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Chapter 1 Introduction to Managerial Accounting Hospitality Industry Managerial Accounting 8th Edition TCA 321 Dr. Jungsun (Sunny) Kim Key leaning outcomes from this chapter 1. Describe characteristics of the hospitality industry and identify the major function of hospitality accounting. 2. Apply generally accepted accounting principles (GAAP) to hospitality situations. 3. Distinguish between cash basis accounting and accrual basis accounting. 4. Explain the fundamental accounting equation and identify debit and credit accounts. 5. Explain the steps in the accounting cycle. 1     ➢ - Seasonality of Business (p. 6) Short distribution chain and time span (Less than 5% of total assets as inventory for resale) Labor intensive (20-50% of total revenue) Major investment in fixed assets (55-85% of total assets) (why?) What accounting does in our industry? Provide financial information, statements, and reports to various users (Who are users?) - External users: Lenders and investors Internal users: managers, executives, shareholders 2 2.Generally Accepted Accounting Principles (GAAP) (pp. 10-15) (1) Cost: When a transaction is recorded, it is the transaction price or cost that establish the accounting value for the product. - Ashley recorded a hotel building at the purchase price of $1,500,000 when the market value is $1,750,000. (2) Business entity: Accounting and financial statements are based on the concepts that (1) each business is a business entity that maintains its own set of accounts, and (2) these accounts are separate from the other financial interests of the owners. - Kevin, a restaurant owner, decided to take some sushi home for his dinner. He has to record the cost of the sushi as a withdrawal. (3) Continuity of the business unit: We do not assume that we will shut down (liquidate) our business next year - Robert purchased a new limo. The cost is $50,000, however, the resale value will be $30,000. The limo recorded at cost and will be written off over the next five years rather than written down immediately. 3 2.Generally Accepted Accounting Principles (GAAP) (4) Unit of measurement: The financial value stated in financial statements should represent a stable unit of value (e.g., US$). - If we had huge inflation (e.g.,$1 in 2006 → $5 in 2008), you need to show current replacement cost in footnotes of your financial statements. (5) Objective evidence: Accounting transactions and the resulting accounting records should be based as much as possible on objective evidence - Kim contributed her Accord to her restaurant. She strongly believes her car is worth of $20,000, but the business records it with its Blue-Book (appraiser’s) value of $18,000. (6) Full disclosure: The financial statements must provide information on all the facts relevant to the interpretation of the financial statements. - Mr. Park’s hotel describes its depreciation method and inventory valuation method in the footnotes of the financial statements. 4 2.Generally Accepted Accounting Principles (GAAP) (7) Consistency: Once an accounting method has been adopted, it should be followed in future accounting periods unless a change is warranted and disclosed. - If Starbucks used a straight-line depreciation method in 2007, the company must use the same depreciation method in 2008 unless a change was warranted and disclosed. (8) Matching: Expenses should be matched with revenues they generated. → Related to Accrual basis accounting - Credit card fees of $10 should be recorded as expenses during the accounting period in which the generated sale of $200 is recorded. (9) Conservatism: Recognizing expenses as soon as possible, but delaying the recognition of revenues until they are ensured. - Kristine, a restaurant owner, reduces its tomato inventory value of $1000 (original cost) to $800 in order to reflect the market value. 5 2.Generally Accepted Accounting Principles (GAAP) (10) Materiality: Events must be recorded if they make a difference as determined by standard of comparison. - Spencer, a hotel manager, replaced ten frames ($10/frame) in his office and recorded his spending of $100 as “expense”, not as “equipment” because the value was too low to be recorded as fixed assets. The company set a $1,000 limit for recording expenditures as fixed assets. - Companies generally establish this limit by rules of thumb (e.g., 5% of net income or 1% of total assets) 6 7 3.Cash VS. Accrual • Cash basis accounting: recognizes accounting transactions at the point of cash inflow or outflow • Accrual basis accounting: recognizes “revenues” when earned and “expenses” when incurred, regardless of when cash actually changes hands (e.g., wages expense, insurance expense) http://www.youtube.com/watch?v=3RxJFyUPu_o • You purchased 50 bottles of wine Aug1, 2012 and sold them in your restaurant during August. You received a bill of $500 on Aug 23, but you will pay it on Sep 1. At the end of this month, you will record the expense of $500 when you use accrual basis. 8 4. The Six Branches of Accounting • Financial accounting (Preparing and distributing report) • Cost accounting (concerning with recording, allocating, and reporting current and future costs) • Managerial accounting (preparing performance reports, including comparisons to budget; providing in-depth information as a basis for management decisions) • Tax accounting (performed by specialists) • Auditing (providing opinions on reports/ by certified public firms) • Accounting systems (Review information systems) 9 5. Fundamental Accounting Equation Assets = Liabilities + Owners’ Equity (What my company has) (How my company got them) (1) A: Cash, Account receivables, Inventory, Building, Equipment, and Land (2) L: Payables, and Accrued payroll (wage) (3) OE : Permanent = Capital stock and Retained earning : Temporary = Revenue and Expenses A = L + POE + R - E 10 6. Normal Account Balances (Debit/Credit) (p.17-18) Let’s assume you are a hotel manager. Asset — debit (+) (What your company own) Liability — credit (+) (What your company owes to third parties) Owners’ Equity Permanent — credit (+) (What your company owe to the company’s investors) Owners’ Equity Revenue — credit (+) (It increases owners’ equity) Owners’ Equity Expense — debit (+) (It decreases owners’ equity) Contra asset accounts generally show a credit balance • • Accumulated Depreciation Allowance for Doubtful Accounts. 11 6. Normal Account Balances (1) Which of following account types normally has a debit balance? a. Liability b. Revenue c. Owner’s equity d. Asset (2) Permanent owner’s equity accounts have what kind of normal balance? 12 13  Try Problem 13 (#1 - #3) AGAIN… 14 Chapter 5 Ratio Analysis Dr. Sunny Kim TCA 321 0 © 2006, Educational Institute Topics we will cover in this chapter 1. Identify standards against which the results of ratio analysis may be compared. 2. Explain the purposes of ratio analysis. 3. Identify 5 common classes of ratios and describe the general purpose of each. 4. Calculate common liquidity and solvency rations and describe how creditors, owners, and managers view them. (ability to meet short-term and long-term obligation, debts). 6. Calculate common activity, profitability, and operating ratios and describe how creditors, owners, and managers view them. 7. Summarize the limitations of ratio analysis. 1 © 2006, Educational Institute (continued) 1. Potential Ratio Standards ALONE - RATIOS ARE NEUTRAL MUST COMPARE - TO BE AN INDICATOR  Ratios from a past period  Industry averages  Direct competitors’ ratios  Budgeted or planned ratios 2 © 2006, Educational Institute 2. Purposes of Ratio Analysis  Managers use ratios to monitor operating performance and evaluate their success in meeting goals.  Creditors use ratios to evaluate the solvency of a business and to assess the risk of future loans.  Investors and potential investors use ratios to evaluate the performance of a business and the business’s ability to generate profits for the investors.  Ratios reveal important information that may not be obvious or apparent in the financial statements. 3 © 2006, Educational Institute Creditors, Investors, Managers  All want something different from ratio analysis.  Each has needs that may contradict the others.  KEEP THIS IN MIND! (You will want to know what each is looking for as this will be part of the next exam!) 4 © 2006, Educational Institute 3. Five Classes of Ratios  Liquidity- ability to meet short-term obligations  Solvency- ability to meet long-term debts  Activity- how well management is using the company’s assets  Profitability- how much “profit” is being made  Operating- detailed analysis of operating departments 5 © 2006, Educational Institute (1). Common Liquidity Ratios 1. Current ratio 2. Acid-test ratio (quick ratio) 3. Accounts receivable turnover (ART) 4. Average collection period 5. Working capital turnover 6 © 2006, Educational Institute (1-1). Current Ratio  Current Assets/Current Liabilities ❖ Owners (=shareholders) normally prefer a low current ratio (=Low CA & High CL) to a high one because investments in most current assets are less productive than those in noncurrent assets. ❖ Creditors want a high current ratio, as this provides assurance that the company can make payments on debt. ❖ Managers are in the middle. 7 © 2006, Educational Institute (1-2). Acid-Test (Quick) Ratio  Measures liquidity by only considering “quick assets” Cash+ Marketable securities + Accounts receivable Current liabilities  Inventory and Prepaid expenses are not used: It can make lots of differences between this ratio and current ratio. ❖ Owners prefer low ratio (less than 1) ❖ Creditors prefer high ❖ Managers are in the middle 8 © 2006, Educational Institute (1-3). Accounts Receivable Turnover (ART) • Measures the speed of the conversion of accounts receivable (A/R) to cash • Revenue/Average accounts receivable ➢ Average accounts receivable = (A/R from the last year + A/R from this year)/2 ❖ Owners like a HIGH ART means A/R is being managed well. ❖ Creditors like a HIGH ART as it means the company will likely have more cash readily available to pay debt. ❖ Managers like a LOWART since offering credit helps maximize sales. 9 © 2006, Educational Institute (1-4). Average Collection Period  365days/Accounts Receivable Turnover  This conversation simply translates the turnover into a more understandable result.  Generally, the time allowed for average payment should not exceed the terms of sales by more then 7-10 days. E.g., If the terms of sales are n/30 (entire amount is due 30 days), the maximum allowable average collection period is 3740 days. 10 © 2006, Educational Institute (1-5). Working Capital Turnover (WCT) • Working capital (WC) = Current Assets – Current Liabilities • Revenue/Average Working Capital • E.g., Working capital turnover of 17 means that working capital was used 17 times to generate sales during this year. • How effectively is the company using its working capital to generate sales? ❖ Owners prefer a HIGH working capital turnover ratio ❖ Creditors prefer a LOW working capital turnover ratio (High WC) ❖ Management falls in between once again 11 © 2006, Educational Institute (2). Common Solvency Ratios     Measures the “cushion” that is available to absorb any losses Used primarily by lenders Lenders prefer less risk Leverage refers to how much long-term debt financing is being used by a company:  “High Leverage” = Lots of long-term debt  “Low Leverage” = Little long-term debt 1. Solvency ratio 2. Debt-equity ratio 3. Long-term debt to total capitalization ratio 4. Number of times interest earned ratio 5. Operating cash flows to total liabilities ratio 12 © 2006, Educational Institute (2-1). Solvency Ratio  Total Assets/Total Liabilities  Greater the leverage, the lower the solvency ratio. ❖ Owners want a LOW solvency ratio as that means greater return from leveraging (Note: “Total Liabilities” is the denominator). ❖ Creditors want a HIGH solvency ratio as that means less risk to their investment. ❖ Managers are neutral. 13 © 2006, Educational Institute (2-2). Debt-Equity Ratio  Total Liabilities/Total Owners Equity  Most common Solvency Ratios.  Compares the companies debt to its net worth (Net worth = Owners Equity).  Shows ability to meet long-term debts.  Owners want a HIGH debt-equity ratio as that means greater return from leveraging (Note: “Total Liabilities” is the numerator)  Creditors want a LOW debt-equity ratio as that means lest risk to their investment 14 Managers are neutral © 2006, Educational Institute (2-3). Long-Term Debt to Total Capitalization Ratio  Long-term Debts/(Long-term Debts + Owners Equities)  Current liabilities excluded in the numerator because current assets usually can cover them. ❖ Owners prefer HIGH because of they want high returns through leverage (Note: “Long-term debts” is the numerator). ❖ Creditors want LOW. ❖ Managers are in the middle! 15 © 2006, Educational Institute (2-4). Number of Times Interest Earned Ratio  EBIT / Interest Expense  EBIT (Earning before Interest and Taxes) in Income Statement = Operating Revenue – Operating Expenses + any additional gains = Net income + Income taxes + Interest expense  Greater the number of times interest is earned, the greater the safety for creditors.  E.g., The result of 5.8 times shows that a hotel could cover its interest expense by over five times.  All (owners, investors, managers) prefer high ratio 16 © 2006, Educational Institute (2-5). Operating Cash Flow to Total Liabilities Ratio  Operating Cash Flow/Average Total Liabilities  All users prefer a high ratio.  The cash flow from operating activities should be high as this is where the majority of cash inflows come from. 17 © 2006, Educational Institute (3). Common “Activity” Ratios  They measure management effectiveness in using its resources.  Management is entrusted (delegated) with the assets of the company so this is a way owners and creditors can evaluate their performance. 1. Inventory turnover 2. Paid occupancy percentage 3. Average occupancy per room 4. Seat turnover 18 © 2006, Educational Institute (3-1). Inventory Turnover  Cost of food (beverage) used /Avg. Food (beverage) Inventory  Shows how quickly the inventory is being used.  Quicker inventory turnover equals less spoilage and less inventory expense to maintain.  Food and Beverage is calculated separately. ❖ All wants high food and beverage turnover : However, increasing turnover rate may cause low stock problems. Guests may hear “we ran out”… 19 © 2006, Educational Institute (3-2). Occupancy related ratios  Managers’ success is measured by how well they sell their products!  Paid Occupancy percentage = (# of paid rooms occupied/# of available rooms) × 100 (Available rooms per year = # of rooms available per day × 365days)  Seat turn-over rate is used in restaurants = # of people served /(# of seats × # of days open) • Average occupancy per room (Unit=guests) = (# of guests/ # of rooms occupied by guests) = (# of paid guests + # of guests in complimentary rooms)/(# of rooms sold + # of complimentary rooms occupied) • 20 All (creditors, investors, and managers) want HIGH ratios. © 2006, Educational Institute (4). Profitability Ratios  The primary function of most organizations is to generate profit.  Owners and Investors want to increase their wealth through dividends and through increase prices in stocks.  Managers want high profits as it reflects their efforts in the organization.  Low profits can equal poor management practices.  Low profits generally mean the owners will be looking for another manager!!! 1. Profit margin 2. Operating efficiency ratio 3. Return on owners’ equity (ROE) 21 4. Earnings per share © 2006, Educational Institute (4-1). Profit Margin  Net Income/Total Revenue  Measures management’s ability to generate sales and to control expenses  Poor pricing and low sales volume lower Profit Margin.  All parties want a HIGH profit margin. 22 © 2006, Educational Institute (4-2). Operating Efficiency Ratio  Gross Operating Profit/Total Revenue  Gross Operating Profit (GOP) = subtracting “Expenses controlled by management” from “Revenue”  All parties want a HIGH Operating Efficiency Ratio. 23 © 2006, Educational Institute (4-3). Return on Equity (ROE)  Net Income/Average Owners Equity  Measures managements ability to produce for the owners  Compares profits of the organization to owners investments  Owners want high ROE 24 © 2006, Educational Institute (4-4). Earnings Per Share (EPS)  Net Income/Average Common Shares Outstanding  All want a high ratio.  However, an increase in EPS is not always a good thing.  A rise in EPS can be the result of the company repurchasing its own stocks (treasury stock). -Treasury stock is capital stock of a corporation that the company has repurchased for future issuance → Making 25 common stock reduced. © 2006, Educational Institute 5. Common Operating Ratios • Management day to day ratios • Every expense divided by total revenue • Departmental revenue divided by total revenue 1. Mix of sales (departmental revenues) 2. Average room rate (ADR) 3. Revenue per available rooms (RevPAR) 4. Food cost percentage 5. Beverage cost percentage 6. Labor cost percentage 26 © 2006, Educational Institute (5-1). ADR (Average room rate, Average daily rate) & RevPAR (Revenue per available room)  ADR = Rooms revenue / # of rooms sold  Paid OCC% = (Paid Rooms Occupied/ # of available rooms)  RevPAR = Rooms Revenue/ # of available rooms = Paid occ% × ADR e.g., Hotel A: Paid occ % = 90% and ADR = $100 Hotel B: Paid occ % = 95% and ADR = $90 Which one is in the preferable condition? ❖ All (owners, investors, and management) want HIGH ratios! 27 © 2006, Educational Institute 4. Limitations of ratio analysis  Ratio analysis does NOT solve problems. Ratios only indicate that you may have a problem!  Ratio analysis does NOT determine the causes of variances between planned goals and actual results.  Ratios must be compared to something meaningful. Most useful when compared to: • Ratios from past periods • Industry averages (or competitors’ ratios) • A budgeted figure  Multiple ratio analysis is needed to truly understand the organization. 28 © 2006, Educational Institute Chapter 4 The Statement of Cash Flows Dr. Sunny Kim TCA 321 © 2006, Educational Institute Competencies for The Statement of Cash Flows 1. Explain the purposes of the statement of cash flows and how the statement is used by hospitality managers. 2. Identify cash flows as reported on the statement of cash flows in terms of operating activities, investing activities, and financing activities. 3. Describe the four-step approach to preparing the statement of cash flows. 1 © 2006, Educational Institute (continued) 1. What is Cash?  “Sources of cash”  “Uses of cash”  Cash is defined as both cash and cash equivalents.  Cash equivalents are short-term, highly liquid investments such as U.S. Treasury bills and Money Market Accounts (saving accounts offered by banks and credit unions) 2 © 2006, Educational Institute 2. Purpose of Statement of Cash Flow  Information regarding cash receipts and cash payment (I/S is prepared on an accrual basis ...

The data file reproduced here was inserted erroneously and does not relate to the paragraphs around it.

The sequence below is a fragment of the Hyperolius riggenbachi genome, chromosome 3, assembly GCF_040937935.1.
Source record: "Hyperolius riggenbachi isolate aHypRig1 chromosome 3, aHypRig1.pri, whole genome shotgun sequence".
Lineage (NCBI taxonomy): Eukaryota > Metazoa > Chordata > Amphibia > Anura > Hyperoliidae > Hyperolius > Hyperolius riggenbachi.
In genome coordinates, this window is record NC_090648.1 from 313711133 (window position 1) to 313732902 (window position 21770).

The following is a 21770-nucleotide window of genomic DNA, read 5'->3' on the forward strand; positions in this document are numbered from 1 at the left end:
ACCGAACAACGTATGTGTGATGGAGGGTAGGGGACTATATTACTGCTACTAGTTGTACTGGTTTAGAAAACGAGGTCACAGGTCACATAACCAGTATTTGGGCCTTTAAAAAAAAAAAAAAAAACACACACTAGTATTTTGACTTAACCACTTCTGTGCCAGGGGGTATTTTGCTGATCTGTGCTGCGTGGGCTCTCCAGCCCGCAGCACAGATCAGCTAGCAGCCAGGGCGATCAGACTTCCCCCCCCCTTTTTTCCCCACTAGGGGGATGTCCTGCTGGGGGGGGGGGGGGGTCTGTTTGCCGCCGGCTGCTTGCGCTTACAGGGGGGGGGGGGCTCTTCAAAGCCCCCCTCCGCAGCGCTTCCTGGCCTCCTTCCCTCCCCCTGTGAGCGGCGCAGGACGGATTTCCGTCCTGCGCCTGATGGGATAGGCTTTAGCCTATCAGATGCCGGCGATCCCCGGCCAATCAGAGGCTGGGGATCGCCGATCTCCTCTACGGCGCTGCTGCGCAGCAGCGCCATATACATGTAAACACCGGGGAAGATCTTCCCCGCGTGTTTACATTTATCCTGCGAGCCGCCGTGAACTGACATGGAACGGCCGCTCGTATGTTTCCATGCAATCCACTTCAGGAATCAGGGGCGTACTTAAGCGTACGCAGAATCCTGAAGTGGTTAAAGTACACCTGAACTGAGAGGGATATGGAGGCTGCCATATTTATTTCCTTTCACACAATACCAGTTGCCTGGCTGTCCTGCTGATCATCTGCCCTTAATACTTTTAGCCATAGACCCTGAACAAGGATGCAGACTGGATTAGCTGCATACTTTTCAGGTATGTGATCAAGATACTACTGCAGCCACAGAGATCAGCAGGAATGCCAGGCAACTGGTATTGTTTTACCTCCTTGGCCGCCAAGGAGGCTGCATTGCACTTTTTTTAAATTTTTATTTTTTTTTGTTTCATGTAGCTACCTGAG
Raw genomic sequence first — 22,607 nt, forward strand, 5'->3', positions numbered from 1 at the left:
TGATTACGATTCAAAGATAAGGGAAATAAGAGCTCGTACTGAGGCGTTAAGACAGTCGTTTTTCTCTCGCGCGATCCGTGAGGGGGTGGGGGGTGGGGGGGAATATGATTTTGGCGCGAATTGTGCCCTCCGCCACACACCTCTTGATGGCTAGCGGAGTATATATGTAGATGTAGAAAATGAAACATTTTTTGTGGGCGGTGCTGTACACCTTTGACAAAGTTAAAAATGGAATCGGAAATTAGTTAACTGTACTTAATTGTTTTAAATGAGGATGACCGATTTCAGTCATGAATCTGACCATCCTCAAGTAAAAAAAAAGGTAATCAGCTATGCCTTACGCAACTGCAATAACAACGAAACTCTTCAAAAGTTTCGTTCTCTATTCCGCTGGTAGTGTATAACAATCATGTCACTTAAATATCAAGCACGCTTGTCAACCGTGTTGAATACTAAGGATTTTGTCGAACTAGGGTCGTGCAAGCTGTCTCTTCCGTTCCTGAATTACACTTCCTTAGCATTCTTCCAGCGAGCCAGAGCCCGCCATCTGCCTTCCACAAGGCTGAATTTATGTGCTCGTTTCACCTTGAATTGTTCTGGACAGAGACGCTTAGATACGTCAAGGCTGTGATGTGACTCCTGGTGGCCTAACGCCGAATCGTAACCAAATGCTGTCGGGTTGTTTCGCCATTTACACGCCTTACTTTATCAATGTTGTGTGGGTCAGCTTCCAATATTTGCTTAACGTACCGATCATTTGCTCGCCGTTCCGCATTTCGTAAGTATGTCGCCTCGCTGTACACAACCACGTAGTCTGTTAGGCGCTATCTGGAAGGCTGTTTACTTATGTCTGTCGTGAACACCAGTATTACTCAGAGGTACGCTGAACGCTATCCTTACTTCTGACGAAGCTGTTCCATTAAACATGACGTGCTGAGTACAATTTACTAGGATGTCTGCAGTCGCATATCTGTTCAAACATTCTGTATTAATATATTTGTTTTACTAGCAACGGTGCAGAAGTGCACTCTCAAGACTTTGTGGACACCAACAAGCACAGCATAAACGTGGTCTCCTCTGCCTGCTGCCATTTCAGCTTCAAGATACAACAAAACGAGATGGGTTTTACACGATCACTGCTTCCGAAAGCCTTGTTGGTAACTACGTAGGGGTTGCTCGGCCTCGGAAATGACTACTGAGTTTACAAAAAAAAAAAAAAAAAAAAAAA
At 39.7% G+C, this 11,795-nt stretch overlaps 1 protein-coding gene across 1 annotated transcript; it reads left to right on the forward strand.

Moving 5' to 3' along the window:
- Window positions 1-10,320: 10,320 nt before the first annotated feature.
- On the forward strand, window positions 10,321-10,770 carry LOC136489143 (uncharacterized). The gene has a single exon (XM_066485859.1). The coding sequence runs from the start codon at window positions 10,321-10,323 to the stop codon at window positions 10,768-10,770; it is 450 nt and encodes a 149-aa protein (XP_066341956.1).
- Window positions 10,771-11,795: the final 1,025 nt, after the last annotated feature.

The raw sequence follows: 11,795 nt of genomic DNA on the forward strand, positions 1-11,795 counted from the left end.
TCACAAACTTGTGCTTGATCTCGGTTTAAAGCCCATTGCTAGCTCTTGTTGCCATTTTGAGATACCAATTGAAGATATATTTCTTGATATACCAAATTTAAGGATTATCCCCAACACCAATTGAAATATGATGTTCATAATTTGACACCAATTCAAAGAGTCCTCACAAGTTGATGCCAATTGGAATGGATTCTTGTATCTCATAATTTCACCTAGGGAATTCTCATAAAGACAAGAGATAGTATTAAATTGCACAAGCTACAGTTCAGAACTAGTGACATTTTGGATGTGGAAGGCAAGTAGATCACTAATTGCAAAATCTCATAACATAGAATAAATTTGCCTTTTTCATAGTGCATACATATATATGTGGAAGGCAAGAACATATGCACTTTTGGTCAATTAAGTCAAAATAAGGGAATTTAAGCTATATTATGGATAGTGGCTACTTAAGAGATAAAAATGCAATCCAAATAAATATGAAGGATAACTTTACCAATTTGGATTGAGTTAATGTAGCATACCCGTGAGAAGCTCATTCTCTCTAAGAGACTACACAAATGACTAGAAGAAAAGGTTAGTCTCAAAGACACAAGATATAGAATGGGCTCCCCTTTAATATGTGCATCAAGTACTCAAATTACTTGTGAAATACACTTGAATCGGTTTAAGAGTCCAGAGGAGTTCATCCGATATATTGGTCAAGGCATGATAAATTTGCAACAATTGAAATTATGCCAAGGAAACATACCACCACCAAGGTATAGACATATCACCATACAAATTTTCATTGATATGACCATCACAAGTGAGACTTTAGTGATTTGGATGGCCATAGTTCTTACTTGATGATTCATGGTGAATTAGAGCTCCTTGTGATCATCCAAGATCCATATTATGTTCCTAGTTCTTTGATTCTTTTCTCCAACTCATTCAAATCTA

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Surname 1
Name of student
Date

Hotel Manager Skills
As a hotel manager, I would do a functional analysis of costs. Analyzing costs will help to
determine the money spend on buying things such as drinks, foods, new beds and beddings in the
hotel. Once I have examined this kind of expenditure, I will find ways of making more sales
through the marketing of new and existing products and services. After doing this analysis, then I
will be able to make decisions on what to add to increase the profits.
Ensuring a clear definition of budgets is of importance. Budgets are best done when they
match the...

Lincolvin (13535)
University of Maryland